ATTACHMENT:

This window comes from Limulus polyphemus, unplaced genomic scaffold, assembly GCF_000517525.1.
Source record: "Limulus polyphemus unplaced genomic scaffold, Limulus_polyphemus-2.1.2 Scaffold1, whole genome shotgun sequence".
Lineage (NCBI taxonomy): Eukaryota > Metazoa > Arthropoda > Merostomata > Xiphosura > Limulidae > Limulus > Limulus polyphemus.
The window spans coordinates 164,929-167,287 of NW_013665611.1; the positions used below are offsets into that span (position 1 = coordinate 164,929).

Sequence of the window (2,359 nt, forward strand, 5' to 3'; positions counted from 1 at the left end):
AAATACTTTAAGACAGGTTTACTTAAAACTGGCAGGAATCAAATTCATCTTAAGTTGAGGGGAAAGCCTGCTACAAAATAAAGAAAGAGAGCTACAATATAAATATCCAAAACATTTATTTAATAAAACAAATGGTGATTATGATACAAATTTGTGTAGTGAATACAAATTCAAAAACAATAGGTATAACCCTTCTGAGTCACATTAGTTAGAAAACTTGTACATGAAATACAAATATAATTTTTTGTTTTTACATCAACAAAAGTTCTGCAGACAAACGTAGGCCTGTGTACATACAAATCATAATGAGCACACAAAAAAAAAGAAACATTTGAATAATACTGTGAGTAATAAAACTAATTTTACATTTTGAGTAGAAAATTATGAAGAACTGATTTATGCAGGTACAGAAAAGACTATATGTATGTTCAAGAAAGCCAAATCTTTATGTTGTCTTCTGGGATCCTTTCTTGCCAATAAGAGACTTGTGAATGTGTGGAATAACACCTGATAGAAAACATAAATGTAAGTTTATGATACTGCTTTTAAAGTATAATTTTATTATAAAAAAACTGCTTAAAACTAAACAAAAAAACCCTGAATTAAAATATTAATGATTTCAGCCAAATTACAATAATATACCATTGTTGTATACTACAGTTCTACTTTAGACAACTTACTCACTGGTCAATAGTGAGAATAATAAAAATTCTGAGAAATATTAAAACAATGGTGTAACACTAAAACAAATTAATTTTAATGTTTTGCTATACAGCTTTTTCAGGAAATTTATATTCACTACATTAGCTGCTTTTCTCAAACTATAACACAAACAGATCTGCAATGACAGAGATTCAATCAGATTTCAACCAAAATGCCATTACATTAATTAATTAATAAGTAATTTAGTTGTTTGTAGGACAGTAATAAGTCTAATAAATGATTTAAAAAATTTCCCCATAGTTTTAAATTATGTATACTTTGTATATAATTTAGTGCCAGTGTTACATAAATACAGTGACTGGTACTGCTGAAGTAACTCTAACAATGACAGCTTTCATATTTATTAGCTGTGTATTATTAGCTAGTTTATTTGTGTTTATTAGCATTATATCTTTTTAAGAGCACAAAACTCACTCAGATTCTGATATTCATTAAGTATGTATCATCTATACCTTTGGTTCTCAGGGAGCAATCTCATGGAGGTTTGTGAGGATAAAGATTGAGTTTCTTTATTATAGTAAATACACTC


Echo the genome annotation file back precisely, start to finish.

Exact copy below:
This window comes from Limulus polyphemus, unplaced genomic scaffold, assembly GCF_000517525.1.
Source record: "Limulus polyphemus unplaced genomic scaffold, Limulus_polyphemus-2.1.2 Scaffold1, whole genome shotgun sequence".
Lineage (NCBI taxonomy): Eukaryota > Metazoa > Arthropoda > Merostomata > Xiphosura > Limulidae > Limulus > Limulus polyphemus.
The window spans coordinates 164,929-167,287 of NW_013665611.1; the positions used below are offsets into that span (position 1 = coordinate 164,929).

Sequence of the window (2,359 nt, forward strand, 5' to 3'; positions counted from 1 at the left end):
AAATACTTTAAGACAGGTTTACTTAAAACTGGCAGGAATCAAATTCATCTTAAGTTGAGGGGAAAGCCTGCTACAAAATAAAGAAAGAGAGCTACAATATAAATATCCAAAACATTTATTTAATAAAACAAATGGTGATTATGATACAAATTTGTGTAGTGAATACAAATTCAAAAACAATAGGTATAACCCTTCTGAGTCACATTAGTTAGAAAACTTGTACATGAAATACAAATATAATTTTTTGTTTTTACATCAACAAAAGTTCTGCAGACAAACGTAGGCCTGTGTACATACAAATCATAATGAGCACACAAAAAAAAAGAAACATTTGAATAATACTGTGAGTAATAAAACTAATTTTACATTTTGAGTAGAAAATTATGAAGAACTGATTTATGCAGGTACAGAAAAGACTATATGTATGTTCAAGAAAGCCAAATCTTTATGTTGTCTTCTGGGATCCTTTCTTGCCAATAAGAGACTTGTGAATGTGTGGAATAACACCTGATAGAAAACATAAATGTAAGTTTATGATACTGCTTTTAAAGTATAATTTTATTATAAAAAAACTGCTTAAAACTAAACAAAAAAACCCTGAATTAAAATATTAATGATTTCAGCCAAATTACAATAATATACCATTGTTGTATACTACAGTTCTACTTTAGACAACTTACTCACTGGTCAATAGTGAGAATAATAAAAATTCTGAGAAATATTAAAACAATGGTGTAACACTAAAACAAATTAATTTTAATGTTTTGCTATACAGCTTTTTCAGGAAATTTATATTCACTACATTAGCTGCTTTTCTCAAACTATAACACAAACAGATCTGCAATGACAGAGATTCAATCAGATTTCAACCAAAATGCCATTACATTAATTAATTAATAAGTAATTTAGTTGTTTGTAGGACAGTAATAAGTCTAATAAATGATTTAAAAAATTTCCCCATAGTTTTAAATTATGTATACTTTGTATATAATTTAGTGCCAGTGTTACATAAATACAGTGACTGGTACTGCTGAAGTAACTCTAACAATGACAGCTTTCATATTTATTAGCTGTGTATTATTAGCTAGTTTATTTGTGTTTATTAGCATTATATCTTTTTAAGAGCACAAAACTCACTCAGATTCTGATATTCATTAAGTATGTATCATCTATACCTTTGGTTCTCAGGGAGCAATCTCATGGAGGTTTGTGAGGATAAAGATTGAGTTTCTTTATTATAGTAAATACACTC